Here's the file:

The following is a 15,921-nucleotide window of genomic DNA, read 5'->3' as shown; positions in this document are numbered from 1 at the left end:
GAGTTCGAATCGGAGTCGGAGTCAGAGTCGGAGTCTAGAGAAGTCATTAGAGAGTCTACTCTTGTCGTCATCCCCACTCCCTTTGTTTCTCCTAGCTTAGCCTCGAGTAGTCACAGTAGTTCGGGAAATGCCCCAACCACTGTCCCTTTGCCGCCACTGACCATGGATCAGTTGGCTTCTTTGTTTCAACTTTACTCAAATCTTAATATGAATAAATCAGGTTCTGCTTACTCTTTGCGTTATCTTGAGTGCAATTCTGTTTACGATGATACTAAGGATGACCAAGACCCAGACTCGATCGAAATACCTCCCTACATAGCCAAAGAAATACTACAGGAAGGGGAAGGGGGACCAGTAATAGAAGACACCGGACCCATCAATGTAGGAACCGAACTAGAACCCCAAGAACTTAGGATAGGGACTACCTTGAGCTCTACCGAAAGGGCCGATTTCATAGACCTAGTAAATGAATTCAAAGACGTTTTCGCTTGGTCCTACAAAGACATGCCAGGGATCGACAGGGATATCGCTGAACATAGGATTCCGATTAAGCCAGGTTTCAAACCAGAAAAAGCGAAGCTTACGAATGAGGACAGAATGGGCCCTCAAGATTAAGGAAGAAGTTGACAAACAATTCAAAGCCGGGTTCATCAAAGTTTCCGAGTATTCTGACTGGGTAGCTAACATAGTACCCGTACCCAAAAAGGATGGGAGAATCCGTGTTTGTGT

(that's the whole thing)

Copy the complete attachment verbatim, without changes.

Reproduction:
The following is a 15,921-nucleotide window of genomic DNA, read 5'->3' as shown; positions in this document are numbered from 1 at the left end:
GAGTTCGAATCGGAGTCGGAGTCAGAGTCGGAGTCTAGAGAAGTCATTAGAGAGTCTACTCTTGTCGTCATCCCCACTCCCTTTGTTTCTCCTAGCTTAGCCTCGAGTAGTCACAGTAGTTCGGGAAATGCCCCAACCACTGTCCCTTTGCCGCCACTGACCATGGATCAGTTGGCTTCTTTGTTTCAACTTTACTCAAATCTTAATATGAATAAATCAGGTTCTGCTTACTCTTTGCGTTATCTTGAGTGCAATTCTGTTTACGATGATACTAAGGATGACCAAGACCCAGACTCGATCGAAATACCTCCCTACATAGCCAAAGAAATACTACAGGAAGGGGAAGGGGGACCAGTAATAGAAGACACCGGACCCATCAATGTAGGAACCGAACTAGAACCCCAAGAACTTAGGATAGGGACTACCTTGAGCTCTACCGAAAGGGCCGATTTCATAGACCTAGTAAATGAATTCAAAGACGTTTTCGCTTGGTCCTACAAAGACATGCCAGGGATCGACAGGGATATCGCTGAACATAGGATTCCGATTAAGCCAGGTTTCAAACCAGAAAAAGCGAAGCTTACGAATGAGGACAGAATGGGCCCTCAAGATTAAGGAAGAAGTTGACAAACAATTCAAAGCCGGGTTCATCAAAGTTTCCGAGTATTCTGACTGGGTAGCTAACATAGTACCCGTACCCAAAAAGGATGGGAGAATCCGTGTTTGTGT